83.6 F
Charlotte Amalie
Sunday, July 14, 2024


Molly Morris
In the special session called by Gov. Charles W. Turnbull Friday, the 23rd Legislature unanimously approved a bill to appropriate $2.9 million in interest earned on bond proceeds for the Judges Pension Fund and the Governors and Lieutenant Governors Retirement Fund.
The interest from last year's $300 bond issue will replenish the funds which, the administration discovered, are depleted..
While the vote was quick and unanimous, the session was anything but, as, one after another, discrepancies between the Finance Department and the Government Employees Retirement System were brought to light. And then came the bombshell – revelation that the pensions owed by law to retired judges and former governors and lieutenant governors had not been paid since April, for lack of money.
Then, under questioning by Sen. Lorraine Berry, it was learned that the would-be recipients had not even been notified of the situation.
Testifying were Finance Commissioner Bernice Turnbull, GERS acting director Willis C. Todman and GERS legal counsel Alphonse Nibbs.
Those affected by the pension cut-offs are former governors Juan Luis, Alexander Farrelly and Roy Schneider; former lieutenant governors Derek Hodge and Kenneth Mapp; and former Territorial Court judges Eileen Petersen, Henry Feuerzeig and Verne Hodge.
Turnbull said the Governors and Lieutenant Governors Retirement Fund has a $1.3 million deficit and the Judges Pension Fund is a little over $800,000 in the red. Payments mandated through this fiscal year will total at least $2,417,178, she said, but the administration asked for $2,920,000. This excess half-million did not sit well with the senators, who expressed concern as to what would be done with it.
In fact, very little sat well with the lawmakers as the testifiers bandied back and forth who was responsible for which fund. Todman stated that GERS no longer functions as a constructive trustee to pay over contributions received from the Finance commissioner. He charged that contributions to GERS, "in contravention of statutory directives," have been commingled with general membership contributions. "Through error or omission, or by administrative fiat, the statutory directive was never complied with," he said.
Todman and Turnbull both said their offices were in the process of reconciling accounts. Under questioning from Sens. Berry, Vargrave Richards and Almando "Rocky" Liburd, the Finance commissioner admitted she personally cut off the retirement payments in April after the shortfalls were discovered..
Liburd asked, "How could you stop any pension payments? What authority do you have?" Turnbull cited Attorney General Iver Stridiron as having said that "no certifying officer can issue payments out of a negative balance."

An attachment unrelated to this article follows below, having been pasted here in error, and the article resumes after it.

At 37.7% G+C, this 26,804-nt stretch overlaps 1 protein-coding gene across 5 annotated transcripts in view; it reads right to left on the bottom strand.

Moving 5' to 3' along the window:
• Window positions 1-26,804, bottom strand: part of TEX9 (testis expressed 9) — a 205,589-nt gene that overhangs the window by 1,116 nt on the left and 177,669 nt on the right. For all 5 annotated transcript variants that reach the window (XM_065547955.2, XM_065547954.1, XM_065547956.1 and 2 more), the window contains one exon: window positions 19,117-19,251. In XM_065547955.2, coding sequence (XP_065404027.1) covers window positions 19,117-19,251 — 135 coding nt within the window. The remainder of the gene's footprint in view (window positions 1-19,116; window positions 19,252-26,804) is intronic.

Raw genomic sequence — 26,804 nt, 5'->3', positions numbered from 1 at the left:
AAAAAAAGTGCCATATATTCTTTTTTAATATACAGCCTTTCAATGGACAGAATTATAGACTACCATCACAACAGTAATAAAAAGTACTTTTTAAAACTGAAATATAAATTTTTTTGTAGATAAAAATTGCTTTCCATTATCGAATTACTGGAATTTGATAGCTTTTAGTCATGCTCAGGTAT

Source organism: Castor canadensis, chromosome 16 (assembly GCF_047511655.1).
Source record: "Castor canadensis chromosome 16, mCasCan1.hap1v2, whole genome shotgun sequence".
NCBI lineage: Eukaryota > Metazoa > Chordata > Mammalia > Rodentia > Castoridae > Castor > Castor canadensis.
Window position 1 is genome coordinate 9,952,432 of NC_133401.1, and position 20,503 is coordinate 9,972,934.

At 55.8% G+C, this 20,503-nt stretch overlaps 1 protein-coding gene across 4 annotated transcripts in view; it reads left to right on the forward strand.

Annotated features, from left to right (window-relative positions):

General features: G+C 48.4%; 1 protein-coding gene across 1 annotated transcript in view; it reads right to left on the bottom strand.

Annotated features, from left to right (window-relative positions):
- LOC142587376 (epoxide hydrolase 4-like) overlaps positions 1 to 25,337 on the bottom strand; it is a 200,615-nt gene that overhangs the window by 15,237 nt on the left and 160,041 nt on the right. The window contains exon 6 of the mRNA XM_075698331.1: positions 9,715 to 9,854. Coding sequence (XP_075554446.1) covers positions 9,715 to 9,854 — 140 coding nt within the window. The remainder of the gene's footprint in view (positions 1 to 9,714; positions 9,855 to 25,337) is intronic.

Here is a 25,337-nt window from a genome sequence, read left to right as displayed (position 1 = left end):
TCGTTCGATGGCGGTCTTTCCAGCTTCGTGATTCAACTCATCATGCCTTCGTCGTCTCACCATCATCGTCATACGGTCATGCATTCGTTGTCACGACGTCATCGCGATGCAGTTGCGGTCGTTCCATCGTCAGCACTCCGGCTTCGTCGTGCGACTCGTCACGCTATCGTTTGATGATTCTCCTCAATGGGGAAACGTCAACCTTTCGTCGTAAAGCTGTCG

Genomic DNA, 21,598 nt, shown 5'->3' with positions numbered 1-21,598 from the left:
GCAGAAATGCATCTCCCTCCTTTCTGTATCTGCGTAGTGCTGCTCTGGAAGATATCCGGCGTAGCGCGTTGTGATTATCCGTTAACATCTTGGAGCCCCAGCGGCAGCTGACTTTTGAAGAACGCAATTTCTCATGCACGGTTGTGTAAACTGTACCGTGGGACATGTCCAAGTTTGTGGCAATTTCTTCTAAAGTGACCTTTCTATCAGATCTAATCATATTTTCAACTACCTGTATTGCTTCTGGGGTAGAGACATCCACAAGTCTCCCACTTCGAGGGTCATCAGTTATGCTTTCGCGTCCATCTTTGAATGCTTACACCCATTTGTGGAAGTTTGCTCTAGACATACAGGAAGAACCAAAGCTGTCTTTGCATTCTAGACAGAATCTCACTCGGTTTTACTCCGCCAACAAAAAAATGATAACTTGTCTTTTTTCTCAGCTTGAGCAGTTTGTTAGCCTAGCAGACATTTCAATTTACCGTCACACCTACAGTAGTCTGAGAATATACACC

Berry asked Turnbull if the recipients had been notified of the halt in payments, which are direct-deposited to payees' accounts. No, Turnbull said. Berry continued, "Don't you think that would have been the decent thing to do?" Turnbull replied, "Yes, that would have been decent."
Berry also asked Turnbull about the 9 percent interest the pension funds are supposed to accumulate. Turnbull said the funds were not interest bearing, referring, as she did throughout the session, to her relatively brief tenure of a year and a half as commissioner and commenting, "I have no control over what transpired before."
Turnbull said she would take the interest suggestion under advisement, to which Berry replied, "It's the law – it's not a suggestion."
Berry asked the commissioner if she was aware that "with the checks being stopped, health insurance is automatically stopped, as it is deducted from the checks?" Turnbull replied, "That's true."
Liburd addressed Turnbull: "God forbid any of them should have gotten sick with no insurance. You showed no compassion at all about not notifying them."
The commissioner replied, "I spoke to many of them." "But no letter," Liburd retorted.
Turnbull countered, "I invite you to run this department. It seems that's what you want to do, and you have your spies."
Liburd told her, "People come to the Legislature complaining about the treatment they get from you."
To a question from Liburd as to whether former Gov. Roy L. Schneider's checks had been stopped before April, Turnbull replied, "I won't discuss that."
Senators lamented throughout the session their need to be there dealing with the pension situation. Richards said that, regardless of party affiliations, "we have a moral, legal and ethical responsibility to those who have served this territory with a high level of responsibility." He said he hoped payment would be immediate after the bill passed.
Turnbull said if the bill was passed Friday, the checks would be sent out the following Thursday, June 29. She said the first ones to go out would make up the missed payments and bring the accounts current.
In the opinion he issued on the bill, post auditor Campbell Malone stated that it appeared there had been no recent Senate appropriations to either fund. "However, officials continue over the years to certify and make payments, obviously in flagrant violation of the law, to the tune of a deficit . . . in excess of $2.2 million," he said, adding, "Incredible, but . . . business as usual."
Voting on the measure were Sens. Berry, Richards, Liburd, Donald "Ducks" Cole, Roosevelt David, Adlah "Foncie" Donastorg, George Goodwin, Norman Jn Baptiste, Allie-Allison Petrus, Gregory Bennerson and David Jones. Sens. Judy Gomez, Adelbert Bryan and Alicia "Chucky" Hansen were absent from the session, and Golden was absent for the vote.

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